Meggs' speech focused on city and provincial issues, including the need for better transit along the Broadway corridor and what he called the dysfunction of the public education system he blamed on the ruling Liberals.
Fixing the problems in education the Liberals caused will be one of the toughest jobs facing an NDP government, if elected in May 2013, Meggs said. He noted B.C. still has the worst child poverty rate in the country and accused the Liberals' of misplaced priorities.
"We're a province that builds the widest bridge in the world but tries to cut bus services," he said. "We're a province where we can find $560 million for a new stadium roof but trying to get money from homeless shelters is like trying to get blood from a stone."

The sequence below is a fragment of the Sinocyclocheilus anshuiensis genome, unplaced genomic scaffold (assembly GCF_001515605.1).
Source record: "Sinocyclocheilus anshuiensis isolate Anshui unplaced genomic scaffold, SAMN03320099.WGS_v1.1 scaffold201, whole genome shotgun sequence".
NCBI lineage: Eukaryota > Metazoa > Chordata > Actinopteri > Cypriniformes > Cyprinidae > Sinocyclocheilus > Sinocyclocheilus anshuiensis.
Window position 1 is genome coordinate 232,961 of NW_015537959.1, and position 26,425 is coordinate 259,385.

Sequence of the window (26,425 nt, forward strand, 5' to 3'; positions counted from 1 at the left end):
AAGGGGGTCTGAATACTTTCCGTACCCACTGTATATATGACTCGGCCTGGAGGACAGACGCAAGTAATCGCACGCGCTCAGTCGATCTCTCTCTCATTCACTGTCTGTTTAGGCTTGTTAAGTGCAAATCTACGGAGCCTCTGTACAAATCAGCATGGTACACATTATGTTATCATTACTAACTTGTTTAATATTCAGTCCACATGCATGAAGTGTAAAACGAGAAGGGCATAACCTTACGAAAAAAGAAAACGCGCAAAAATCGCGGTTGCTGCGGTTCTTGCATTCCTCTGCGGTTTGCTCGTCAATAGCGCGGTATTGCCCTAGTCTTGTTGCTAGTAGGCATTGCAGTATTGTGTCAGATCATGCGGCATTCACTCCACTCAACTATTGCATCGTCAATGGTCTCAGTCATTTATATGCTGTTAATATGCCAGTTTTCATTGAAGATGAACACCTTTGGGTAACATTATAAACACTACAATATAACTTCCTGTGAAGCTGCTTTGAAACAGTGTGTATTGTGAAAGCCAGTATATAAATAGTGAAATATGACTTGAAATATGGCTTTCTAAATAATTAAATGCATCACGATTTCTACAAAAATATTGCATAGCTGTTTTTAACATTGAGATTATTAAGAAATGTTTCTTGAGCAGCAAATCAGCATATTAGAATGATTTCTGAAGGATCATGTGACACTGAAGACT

The Vancouver-Fairview riding has 750 members. Meggs told the Courier last Monday if 50 per cent voted, that would be seen as a success. A total of 382 ballots were cast, including one from Alice Brown, who voted for Meggs, and another from Stephane Degrace, who supported Heyman.
Though undecided right up until Sunday morning, Brown said Meggs knocked on her door four times and she was impressed by his knowledge of city issues, including Vision Vancouver's drive to create a more sustainable and green city.
"I think he knows the city issues inside and out," said Brown, noting Meggs' desire for better transit along the Broadway corridor.